Measures incoming water pressure. The recommended water pressure is 65 psi or more. Also, the more pressure, the less wastewater produced by the RO membrane. A must-have, in our opinion. If your RO/DI unit did not come with a pressure gauge, we recommend adding one.
Measure the total dissolved solids level in the water at a particular stage in the filtration process. Many inline TDS meters have two sensors; one to measure the TDS after the RO membrane and a second to measure the TDS after the DI cartridge. We highly recommend a TDS meter to help you know when you need to replace your filters.
Another must-have is a flush valve kit that will “flush” out built-up deposits of minerals within the RO Membrane. This will help increase the lifespan of your membrane.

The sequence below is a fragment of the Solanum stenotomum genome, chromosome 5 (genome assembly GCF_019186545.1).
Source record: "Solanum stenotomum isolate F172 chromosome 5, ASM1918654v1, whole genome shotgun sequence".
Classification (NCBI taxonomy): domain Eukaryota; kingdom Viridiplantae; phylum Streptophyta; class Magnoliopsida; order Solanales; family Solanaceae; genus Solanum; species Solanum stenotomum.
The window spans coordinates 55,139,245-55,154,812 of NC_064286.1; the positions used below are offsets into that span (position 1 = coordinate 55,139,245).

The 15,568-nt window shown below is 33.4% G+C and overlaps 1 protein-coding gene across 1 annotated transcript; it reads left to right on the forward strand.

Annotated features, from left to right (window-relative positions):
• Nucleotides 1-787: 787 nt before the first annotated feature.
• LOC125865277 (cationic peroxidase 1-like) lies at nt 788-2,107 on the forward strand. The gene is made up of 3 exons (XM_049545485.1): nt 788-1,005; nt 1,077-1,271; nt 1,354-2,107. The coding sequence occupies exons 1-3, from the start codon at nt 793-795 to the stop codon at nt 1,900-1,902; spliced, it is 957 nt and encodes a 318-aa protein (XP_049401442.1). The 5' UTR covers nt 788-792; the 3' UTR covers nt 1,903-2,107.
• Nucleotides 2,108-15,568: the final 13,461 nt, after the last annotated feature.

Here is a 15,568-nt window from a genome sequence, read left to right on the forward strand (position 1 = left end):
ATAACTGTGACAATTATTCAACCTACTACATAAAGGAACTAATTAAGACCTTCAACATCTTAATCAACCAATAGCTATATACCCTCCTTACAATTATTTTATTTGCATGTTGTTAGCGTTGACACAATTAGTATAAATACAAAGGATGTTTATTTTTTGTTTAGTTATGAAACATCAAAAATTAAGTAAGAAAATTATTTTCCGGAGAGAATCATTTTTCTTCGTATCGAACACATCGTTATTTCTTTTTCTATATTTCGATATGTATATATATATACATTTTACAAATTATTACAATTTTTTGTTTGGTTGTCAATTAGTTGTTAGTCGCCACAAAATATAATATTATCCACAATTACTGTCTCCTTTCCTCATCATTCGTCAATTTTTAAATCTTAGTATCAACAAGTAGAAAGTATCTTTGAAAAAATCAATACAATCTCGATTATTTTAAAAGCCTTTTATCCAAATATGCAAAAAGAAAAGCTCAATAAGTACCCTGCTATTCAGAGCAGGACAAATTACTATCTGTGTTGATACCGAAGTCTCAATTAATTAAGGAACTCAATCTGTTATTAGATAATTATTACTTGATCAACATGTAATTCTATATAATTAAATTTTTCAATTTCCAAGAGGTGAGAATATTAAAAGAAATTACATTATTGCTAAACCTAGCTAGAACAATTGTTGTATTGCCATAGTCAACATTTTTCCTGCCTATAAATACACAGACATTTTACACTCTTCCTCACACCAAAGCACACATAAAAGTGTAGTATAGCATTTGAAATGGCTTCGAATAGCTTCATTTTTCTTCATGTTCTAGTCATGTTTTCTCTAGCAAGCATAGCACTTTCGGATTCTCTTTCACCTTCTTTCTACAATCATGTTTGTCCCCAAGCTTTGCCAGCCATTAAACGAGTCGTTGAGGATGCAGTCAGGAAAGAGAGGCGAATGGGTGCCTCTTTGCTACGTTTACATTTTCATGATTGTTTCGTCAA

Additional RO Membrane
An additional RO membrane increases the speed of making water and reduces the amount of wastewater.
Having ideal water pressure is one of the precursors to running a successful RO/DI system. Adding a booster pump is strongly recommended if the water pressure is below 65 PSI. Running the RO/DI at the proper PSI will improve system efficiency.
Create and store drinking water with an RO or RO/DI unit. These units take water as it exits the RO membrane and store it for future consumption. Never consume water after it’s run through the DI cartridges as it is not suitable for drinking.
Additional Factors to Consider